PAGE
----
On Bobby Petrino and Employee Obligations

Bobby Petrino is stepping down today as head coach of the Atlanta Falcons to do the same job at the University of Arkansas. The Arkansas job will be his third job in less than two years. He is only the second coach since the NFL/AFL merger–Lou Holtz being the other–to quit during his first season as an NFL coach.

Drawing the ire of many for his vacillations, ESPN.com’s Pat Forde was so incensed that he was moved to call Petrino “the disingenuous drifter,” stating that Petrino, “loves himself, his playbook and his bank account.” Forde was so enraged he, “impeached” Nick Saban and replaced him with Petrino as “President of the Liars’ Club.”

Where does this indignation come from? When did career ambition become something to bemoan? Who, in a similar position to Petrino, wouldn’t do the same?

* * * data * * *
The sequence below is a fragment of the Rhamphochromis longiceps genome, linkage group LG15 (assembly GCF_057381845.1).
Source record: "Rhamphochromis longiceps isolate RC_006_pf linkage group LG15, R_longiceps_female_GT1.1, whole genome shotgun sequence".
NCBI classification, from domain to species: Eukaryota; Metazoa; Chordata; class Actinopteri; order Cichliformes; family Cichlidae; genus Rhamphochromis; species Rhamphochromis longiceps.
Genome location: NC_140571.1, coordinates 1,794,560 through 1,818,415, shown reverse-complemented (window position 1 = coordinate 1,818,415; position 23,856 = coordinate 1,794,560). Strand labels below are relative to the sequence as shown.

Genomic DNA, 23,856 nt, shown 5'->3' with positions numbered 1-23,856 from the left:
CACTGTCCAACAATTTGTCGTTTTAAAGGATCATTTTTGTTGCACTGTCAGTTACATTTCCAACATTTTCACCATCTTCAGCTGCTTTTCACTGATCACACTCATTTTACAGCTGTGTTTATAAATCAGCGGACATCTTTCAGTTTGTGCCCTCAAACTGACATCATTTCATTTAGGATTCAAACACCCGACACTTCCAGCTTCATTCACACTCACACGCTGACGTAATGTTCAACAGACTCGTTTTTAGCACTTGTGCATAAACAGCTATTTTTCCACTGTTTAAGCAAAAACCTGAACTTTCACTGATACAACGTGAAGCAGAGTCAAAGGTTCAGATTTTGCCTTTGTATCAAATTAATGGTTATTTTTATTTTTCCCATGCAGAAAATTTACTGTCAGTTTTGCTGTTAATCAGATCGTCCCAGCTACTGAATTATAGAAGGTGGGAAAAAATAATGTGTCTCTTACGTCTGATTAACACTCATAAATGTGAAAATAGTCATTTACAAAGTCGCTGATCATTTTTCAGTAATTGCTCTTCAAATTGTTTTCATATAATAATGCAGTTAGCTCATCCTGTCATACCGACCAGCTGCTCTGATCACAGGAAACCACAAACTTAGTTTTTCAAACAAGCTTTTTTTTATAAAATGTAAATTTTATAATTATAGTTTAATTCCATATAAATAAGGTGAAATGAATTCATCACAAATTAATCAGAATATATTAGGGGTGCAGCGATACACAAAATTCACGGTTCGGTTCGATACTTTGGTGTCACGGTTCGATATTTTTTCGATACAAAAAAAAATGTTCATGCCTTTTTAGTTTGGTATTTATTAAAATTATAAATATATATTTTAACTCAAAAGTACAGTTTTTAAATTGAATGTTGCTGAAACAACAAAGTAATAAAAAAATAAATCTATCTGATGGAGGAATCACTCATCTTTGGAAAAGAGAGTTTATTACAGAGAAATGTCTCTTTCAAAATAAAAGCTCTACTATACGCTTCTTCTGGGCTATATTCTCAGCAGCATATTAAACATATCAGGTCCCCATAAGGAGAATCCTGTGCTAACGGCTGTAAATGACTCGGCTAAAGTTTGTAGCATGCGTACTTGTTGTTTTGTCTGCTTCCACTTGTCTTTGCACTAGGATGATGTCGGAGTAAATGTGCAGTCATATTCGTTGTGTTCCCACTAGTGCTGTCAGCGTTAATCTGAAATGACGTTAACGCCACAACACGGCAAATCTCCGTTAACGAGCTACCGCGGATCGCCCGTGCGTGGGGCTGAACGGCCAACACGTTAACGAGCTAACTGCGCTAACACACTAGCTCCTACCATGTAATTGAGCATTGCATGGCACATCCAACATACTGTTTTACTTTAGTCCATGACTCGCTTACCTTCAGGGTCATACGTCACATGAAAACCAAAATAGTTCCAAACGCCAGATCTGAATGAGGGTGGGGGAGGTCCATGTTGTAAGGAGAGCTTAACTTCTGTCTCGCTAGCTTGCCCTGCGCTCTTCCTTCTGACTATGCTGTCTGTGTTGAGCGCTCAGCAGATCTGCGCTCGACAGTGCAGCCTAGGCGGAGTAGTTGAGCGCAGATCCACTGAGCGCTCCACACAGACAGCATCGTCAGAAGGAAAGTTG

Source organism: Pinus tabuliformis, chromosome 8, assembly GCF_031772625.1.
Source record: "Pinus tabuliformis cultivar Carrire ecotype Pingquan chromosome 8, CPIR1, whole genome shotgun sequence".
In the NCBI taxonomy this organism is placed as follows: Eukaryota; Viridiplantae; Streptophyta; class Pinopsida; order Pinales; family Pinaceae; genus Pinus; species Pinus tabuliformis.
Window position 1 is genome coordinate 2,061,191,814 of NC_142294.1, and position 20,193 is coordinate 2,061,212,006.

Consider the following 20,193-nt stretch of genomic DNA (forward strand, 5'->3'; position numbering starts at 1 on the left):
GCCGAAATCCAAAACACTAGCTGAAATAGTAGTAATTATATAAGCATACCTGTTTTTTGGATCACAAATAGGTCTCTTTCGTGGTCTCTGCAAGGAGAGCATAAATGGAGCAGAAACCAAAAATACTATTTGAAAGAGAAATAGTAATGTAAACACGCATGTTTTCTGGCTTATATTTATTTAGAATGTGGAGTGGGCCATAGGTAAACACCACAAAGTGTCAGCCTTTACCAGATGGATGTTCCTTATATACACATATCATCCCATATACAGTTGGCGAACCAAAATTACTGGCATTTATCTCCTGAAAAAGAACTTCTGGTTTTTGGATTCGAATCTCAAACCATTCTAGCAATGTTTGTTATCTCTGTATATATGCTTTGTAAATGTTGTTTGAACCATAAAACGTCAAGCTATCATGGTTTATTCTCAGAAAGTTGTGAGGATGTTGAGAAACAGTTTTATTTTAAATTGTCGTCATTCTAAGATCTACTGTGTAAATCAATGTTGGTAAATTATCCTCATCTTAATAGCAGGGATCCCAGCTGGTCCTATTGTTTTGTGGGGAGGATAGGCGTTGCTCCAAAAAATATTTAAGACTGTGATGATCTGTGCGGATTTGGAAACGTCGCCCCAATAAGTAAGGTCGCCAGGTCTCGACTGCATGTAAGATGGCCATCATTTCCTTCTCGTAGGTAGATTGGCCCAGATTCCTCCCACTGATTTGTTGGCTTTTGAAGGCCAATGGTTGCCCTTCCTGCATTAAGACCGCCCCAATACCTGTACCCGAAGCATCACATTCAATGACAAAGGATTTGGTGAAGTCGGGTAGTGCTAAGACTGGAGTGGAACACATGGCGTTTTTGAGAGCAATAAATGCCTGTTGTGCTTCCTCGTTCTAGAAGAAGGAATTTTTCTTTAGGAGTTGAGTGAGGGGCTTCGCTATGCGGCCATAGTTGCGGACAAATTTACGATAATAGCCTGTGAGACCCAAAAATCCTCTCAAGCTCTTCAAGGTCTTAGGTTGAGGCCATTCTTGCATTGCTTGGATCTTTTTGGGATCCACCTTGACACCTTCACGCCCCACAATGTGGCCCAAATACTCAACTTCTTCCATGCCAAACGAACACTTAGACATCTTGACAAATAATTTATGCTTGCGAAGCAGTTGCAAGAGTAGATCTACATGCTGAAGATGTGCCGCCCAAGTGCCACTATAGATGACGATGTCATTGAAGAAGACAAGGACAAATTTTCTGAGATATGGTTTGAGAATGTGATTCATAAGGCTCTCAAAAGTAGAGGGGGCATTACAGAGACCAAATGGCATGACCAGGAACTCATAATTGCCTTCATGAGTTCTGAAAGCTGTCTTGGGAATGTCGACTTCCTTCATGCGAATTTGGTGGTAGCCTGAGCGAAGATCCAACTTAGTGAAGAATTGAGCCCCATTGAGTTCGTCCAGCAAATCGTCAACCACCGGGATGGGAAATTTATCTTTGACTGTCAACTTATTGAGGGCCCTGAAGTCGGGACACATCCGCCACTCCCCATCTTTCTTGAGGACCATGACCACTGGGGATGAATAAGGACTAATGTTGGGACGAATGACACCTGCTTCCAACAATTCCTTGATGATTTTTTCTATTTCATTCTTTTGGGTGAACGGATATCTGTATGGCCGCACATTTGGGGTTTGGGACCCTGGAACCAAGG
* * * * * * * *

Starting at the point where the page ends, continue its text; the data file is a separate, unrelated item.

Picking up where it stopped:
Bobby Petrino was supposed to be coaching a decent team when he left Louisville for Atlanta. They weren’t likely to make a Super Bowl appearance this year, but they had as good a chance as anyone in the watered-down NFC to make the playoffs, be competitive and improve as a franchise with a new skipper. Then Michael Vick was indicted on federal conspiracy charges. Atlanta is now a franchise with no franchise player, no direction, little promise and at the beginning of the rebuilding process. Abandon ship!

Who can blame this guy. Perhaps he is a little flaky, but shouldn’t he be? We treat team sports jobs as though people owe their employer some type of loyalty because their fans do. What is more ignorant, leaving a team when its future shifts from promising to hopeless, or continuing to follow that team regardless of the incompetent decision making it displays. Granted, Atlanta certainly couldn’t have assumed that Michael Vick career would end up like this, but they should have had a clue about Petrino. The Falcons’ hired a guy whose record vividly displays a propensity for this type of fickleness, now their fans saying they were victimized by Petrino. They were victimized by Arthur Blank and the Falcons’ management.

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